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Porto Alegre, Brazil

Artigalas O.,Federal University of Rio Grande do Sul | Paskulin G.,Federal University of Health Sciences, Porto Alegre | Riegel M.,Centro Of Terapia Genica | Burin M.,Servico de Genetica Medica | And 4 more authors.
Genetics and Molecular Biology | Year: 2012

A 10-year-old speechless, mentally deficient male, with low arylsulfatase A (ARSA) activity, and presumably, methachromatic leukodystrophy, underwent genetic evaluation. As the clinical picture was not compatible with this diagnosisan ARSA gene and chromosome analysis were performed, showing the presence of a pseudodeficiency ARSA allele and a de novo apparently balanced t(16;22)(p11.2;q13) translocation. A deletion on the long arm of chromosome 22 encompassing the ARSA gene, as shown by FISH and array-CGH, indicated a 22q13 deletion syndrome. This case illustrates the importance of detailed cytogenetic investigation in patients presenting low arylsulfatase A activity and atypical/unspecific clinical features. © 2012, Sociedade Brasileira de Genética. Source

Charao M.F.,Federal University of Rio Grande do Sul | Charao M.F.,University of Porto | Baierle M.,Federal University of Rio Grande do Sul | Baierle M.,University of Porto | And 18 more authors.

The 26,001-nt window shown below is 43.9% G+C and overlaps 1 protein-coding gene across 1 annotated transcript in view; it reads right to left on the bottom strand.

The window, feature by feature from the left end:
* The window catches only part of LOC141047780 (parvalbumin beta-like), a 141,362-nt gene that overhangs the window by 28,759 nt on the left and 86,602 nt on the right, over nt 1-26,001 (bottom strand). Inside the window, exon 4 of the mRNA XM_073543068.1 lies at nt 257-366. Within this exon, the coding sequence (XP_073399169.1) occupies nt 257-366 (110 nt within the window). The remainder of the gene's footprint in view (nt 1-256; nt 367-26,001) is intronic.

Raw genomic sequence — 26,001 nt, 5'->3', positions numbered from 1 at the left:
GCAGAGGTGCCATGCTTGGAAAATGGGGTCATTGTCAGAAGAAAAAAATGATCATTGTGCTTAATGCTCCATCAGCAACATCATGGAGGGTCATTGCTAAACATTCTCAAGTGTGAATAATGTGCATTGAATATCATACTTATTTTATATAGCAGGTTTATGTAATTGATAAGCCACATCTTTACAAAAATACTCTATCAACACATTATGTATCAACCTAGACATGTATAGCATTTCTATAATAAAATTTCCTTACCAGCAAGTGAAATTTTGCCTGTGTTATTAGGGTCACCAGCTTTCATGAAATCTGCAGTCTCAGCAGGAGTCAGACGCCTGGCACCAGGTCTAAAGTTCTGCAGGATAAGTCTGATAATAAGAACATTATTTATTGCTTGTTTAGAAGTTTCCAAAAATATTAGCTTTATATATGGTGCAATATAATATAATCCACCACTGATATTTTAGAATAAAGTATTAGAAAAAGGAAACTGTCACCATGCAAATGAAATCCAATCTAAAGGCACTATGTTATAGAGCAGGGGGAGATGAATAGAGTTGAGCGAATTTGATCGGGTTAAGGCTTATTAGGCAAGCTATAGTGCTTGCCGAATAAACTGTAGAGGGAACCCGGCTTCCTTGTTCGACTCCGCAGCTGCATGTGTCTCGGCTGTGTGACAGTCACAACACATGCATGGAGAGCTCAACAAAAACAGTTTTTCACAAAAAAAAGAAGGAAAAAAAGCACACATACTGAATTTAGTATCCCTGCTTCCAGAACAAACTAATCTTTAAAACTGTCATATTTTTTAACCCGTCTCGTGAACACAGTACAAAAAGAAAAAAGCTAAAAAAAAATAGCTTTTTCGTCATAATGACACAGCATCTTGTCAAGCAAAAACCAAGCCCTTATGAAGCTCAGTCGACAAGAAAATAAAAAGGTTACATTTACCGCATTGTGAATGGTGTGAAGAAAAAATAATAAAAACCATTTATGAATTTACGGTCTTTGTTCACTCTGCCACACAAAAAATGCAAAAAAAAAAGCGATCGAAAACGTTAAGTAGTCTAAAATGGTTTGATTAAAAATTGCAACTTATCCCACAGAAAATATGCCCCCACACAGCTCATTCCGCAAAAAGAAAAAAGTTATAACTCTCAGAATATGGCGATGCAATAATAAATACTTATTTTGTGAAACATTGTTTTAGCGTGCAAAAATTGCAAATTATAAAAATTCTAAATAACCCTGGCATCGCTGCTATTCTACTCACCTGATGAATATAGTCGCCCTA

Mutation Research - Genetic Toxicology and Environmental Mutagenesis | Year: 2015

Many acute poisonings lack effective and specific antidotes. Due to both intentional and accidental exposures, paraquat (PQ) causes thousands of deaths annually, especially by pulmonary fibrosis. Melatonin (Mel), when incorporated into lipid-core nanocapsules (Mel-LNC), has enhanced antioxidant properties. The effects of such a formulation have not yet been studied with respect to mitigation of PQ- induced cytotoxicity and DNA damage. Here, we have tested whether Mel-LNC can ameliorate PQ-induced toxicity in the A549 alveolar epithelial cell line. Physicochemical characterization of the formulations was performed. Cellular uptake was measured using nanocapsules marked with rhodamine B. Cell viability was determined by the MTT assay and DNA damage was assessed by the comet assay. The enzyme-modified comet assay with endonuclease III (Endo III) and formamidopyrimidine glycosylase (FPG) were used to investigate oxidative DNA damage. Incubation with culture medium for 24. h did not alter the granulometric profile of Mel-LNC formulations. Following treatment (3 and 24. h), red fluorescence was detected around the cell nucleus, indicating internalization of the formulation. Melatonin solution (Mel), Mel-LNC, and LNC did not have significant effects on cell viability or DNA damage. Pre-treatment with Mel-LNC enhanced cell viability and showed a remarkable reduction in % DNA in tail compared to the PQ group; this was not observed in cells pre-treated with Mel. PQ induces oxidative DNA damage detected with the enzyme-modified comet assay. Mel-LNC reduced this damage more effectively than did Mel. In summary, Mel-LNC is better than Mel at protecting A549 cells from the cytotoxic and genotoxic effects of PQ. © 2015 Elsevier B.V. Source